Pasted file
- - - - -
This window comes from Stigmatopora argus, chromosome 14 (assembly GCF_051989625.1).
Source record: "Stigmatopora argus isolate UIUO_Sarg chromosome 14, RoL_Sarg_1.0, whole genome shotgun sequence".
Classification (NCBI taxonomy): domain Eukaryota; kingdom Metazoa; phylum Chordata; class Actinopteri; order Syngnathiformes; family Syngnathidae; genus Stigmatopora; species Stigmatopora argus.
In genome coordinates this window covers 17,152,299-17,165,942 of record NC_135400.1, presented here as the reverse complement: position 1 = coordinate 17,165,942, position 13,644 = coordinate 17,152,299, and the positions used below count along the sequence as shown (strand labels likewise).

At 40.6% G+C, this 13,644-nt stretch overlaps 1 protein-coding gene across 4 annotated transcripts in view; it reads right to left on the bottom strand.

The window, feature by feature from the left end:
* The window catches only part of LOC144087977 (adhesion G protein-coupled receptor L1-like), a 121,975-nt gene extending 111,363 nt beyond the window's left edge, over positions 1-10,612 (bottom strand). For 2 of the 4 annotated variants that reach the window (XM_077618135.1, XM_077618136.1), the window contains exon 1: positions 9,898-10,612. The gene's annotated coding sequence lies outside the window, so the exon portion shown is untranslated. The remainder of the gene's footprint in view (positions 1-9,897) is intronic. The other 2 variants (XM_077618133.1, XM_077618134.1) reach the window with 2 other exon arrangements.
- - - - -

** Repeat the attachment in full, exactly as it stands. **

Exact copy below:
This window comes from Stigmatopora argus, chromosome 14 (assembly GCF_051989625.1).
Source record: "Stigmatopora argus isolate UIUO_Sarg chromosome 14, RoL_Sarg_1.0, whole genome shotgun sequence".
Classification (NCBI taxonomy): domain Eukaryota; kingdom Metazoa; phylum Chordata; class Actinopteri; order Syngnathiformes; family Syngnathidae; genus Stigmatopora; species Stigmatopora argus.
In genome coordinates this window covers 17,152,299-17,165,942 of record NC_135400.1, presented here as the reverse complement: position 1 = coordinate 17,165,942, position 13,644 = coordinate 17,152,299, and the positions used below count along the sequence as shown (strand labels likewise).

At 40.6% G+C, this 13,644-nt stretch overlaps 1 protein-coding gene across 4 annotated transcripts in view; it reads right to left on the bottom strand.

The window, feature by feature from the left end:
* The window catches only part of LOC144087977 (adhesion G protein-coupled receptor L1-like), a 121,975-nt gene extending 111,363 nt beyond the window's left edge, over positions 1-10,612 (bottom strand). For 2 of the 4 annotated variants that reach the window (XM_077618135.1, XM_077618136.1), the window contains exon 1: positions 9,898-10,612. The gene's annotated coding sequence lies outside the window, so the exon portion shown is untranslated. The remainder of the gene's footprint in view (positions 1-9,897) is intronic. The other 2 variants (XM_077618133.1, XM_077618134.1) reach the window with 2 other exon arrangements.